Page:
Your boss has a say over you while you’re on the clock or using the boss’s equipment. But can the boss control what you say off-duty, on the Web? Officials in Kent County, Delaware, think so:

The county’s Levy Court — the equivalent of a county council — has an existing rule that bars employees from using government equipment for personal social media activity at work. But a recent proposal would extend that ban to include activity during non-work times, specifically as it relates to commentary that disparages co-workers or reflects unfavorably toward the county government [Brian Heaton, “Social Media Usage Becoming a Free Speech Question for Governments,” Government Technology, 2011.05.17 ].

As law professor Phillip Sparkes points out in this article, Kent County is going well beyond the boundaries on public employee speech set by Garcetti v Ceballos (2006). That case recognized that public employers can place some limits on what city officials, teachers, and other public employees say while acting in an official capacity. However, that case does not allow government to impose rules on off-duty speech like those proposed by Kent County.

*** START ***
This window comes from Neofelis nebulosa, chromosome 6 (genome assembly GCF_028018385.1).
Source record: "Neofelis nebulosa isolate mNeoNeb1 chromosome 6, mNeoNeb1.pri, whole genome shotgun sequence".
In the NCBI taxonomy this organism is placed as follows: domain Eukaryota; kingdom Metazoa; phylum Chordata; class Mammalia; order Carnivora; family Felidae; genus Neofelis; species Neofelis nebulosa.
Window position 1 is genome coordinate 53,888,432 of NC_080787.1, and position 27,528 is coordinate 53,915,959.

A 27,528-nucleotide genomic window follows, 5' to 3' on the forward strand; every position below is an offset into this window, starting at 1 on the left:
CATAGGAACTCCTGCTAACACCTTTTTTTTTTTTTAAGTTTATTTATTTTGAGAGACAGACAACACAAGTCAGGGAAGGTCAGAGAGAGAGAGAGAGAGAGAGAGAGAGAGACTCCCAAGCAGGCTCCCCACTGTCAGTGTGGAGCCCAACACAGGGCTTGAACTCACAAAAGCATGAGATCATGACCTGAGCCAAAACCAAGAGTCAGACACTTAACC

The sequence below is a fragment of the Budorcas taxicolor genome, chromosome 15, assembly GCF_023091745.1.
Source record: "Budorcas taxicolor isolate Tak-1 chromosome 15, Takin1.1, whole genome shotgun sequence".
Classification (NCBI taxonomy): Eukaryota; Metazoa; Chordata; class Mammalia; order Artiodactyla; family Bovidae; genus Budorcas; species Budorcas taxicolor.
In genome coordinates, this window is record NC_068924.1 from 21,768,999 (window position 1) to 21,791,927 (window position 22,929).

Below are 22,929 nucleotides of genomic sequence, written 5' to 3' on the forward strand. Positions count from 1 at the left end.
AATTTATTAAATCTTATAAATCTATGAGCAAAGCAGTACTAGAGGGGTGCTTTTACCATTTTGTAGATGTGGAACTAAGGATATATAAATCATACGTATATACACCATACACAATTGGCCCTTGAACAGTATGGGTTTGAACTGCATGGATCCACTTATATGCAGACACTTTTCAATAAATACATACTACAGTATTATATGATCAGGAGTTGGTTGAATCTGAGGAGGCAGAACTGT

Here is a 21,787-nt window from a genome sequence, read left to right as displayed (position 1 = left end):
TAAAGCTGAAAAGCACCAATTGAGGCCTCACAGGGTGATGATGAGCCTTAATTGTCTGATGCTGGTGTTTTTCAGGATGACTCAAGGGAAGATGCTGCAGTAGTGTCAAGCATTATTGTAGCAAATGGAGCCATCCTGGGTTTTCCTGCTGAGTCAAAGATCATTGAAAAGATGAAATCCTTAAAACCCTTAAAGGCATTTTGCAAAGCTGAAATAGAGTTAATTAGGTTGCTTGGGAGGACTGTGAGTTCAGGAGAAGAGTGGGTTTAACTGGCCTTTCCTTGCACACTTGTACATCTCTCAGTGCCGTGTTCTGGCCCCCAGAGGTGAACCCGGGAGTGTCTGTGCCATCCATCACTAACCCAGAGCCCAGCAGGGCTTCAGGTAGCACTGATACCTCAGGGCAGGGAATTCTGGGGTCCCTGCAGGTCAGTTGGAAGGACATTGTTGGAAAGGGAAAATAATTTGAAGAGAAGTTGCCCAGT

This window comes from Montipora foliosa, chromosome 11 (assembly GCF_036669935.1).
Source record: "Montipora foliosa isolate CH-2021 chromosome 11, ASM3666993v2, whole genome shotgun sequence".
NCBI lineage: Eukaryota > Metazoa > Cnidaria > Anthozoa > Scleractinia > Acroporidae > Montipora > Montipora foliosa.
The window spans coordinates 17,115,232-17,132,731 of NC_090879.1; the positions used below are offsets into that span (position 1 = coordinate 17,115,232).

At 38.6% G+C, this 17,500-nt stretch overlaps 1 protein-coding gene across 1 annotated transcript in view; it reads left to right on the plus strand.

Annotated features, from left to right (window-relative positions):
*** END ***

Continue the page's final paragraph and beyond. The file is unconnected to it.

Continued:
Arvada, Colorado, CIO Michele Hovet offers a more realistic approach to public employees’ First Amendment rights:

“I think folks that draw lines as far as what you can and can’t do on your free time are avoiding the inevitable,” she said. “Social media has been here and it’s not going away. Locking it down is just going to create more management headaches in the long run” [Heaton, 2011.05.17].

People are going to talk… and Tweet. They’re going to use their smartphones and iPads to do so. Trying to control employees’ every utterance is unconstitutional and impractical. Instead of trying to keep employees from talking, local governments will make better use of their time working to treat employees and the public right so they all have good things to talk about.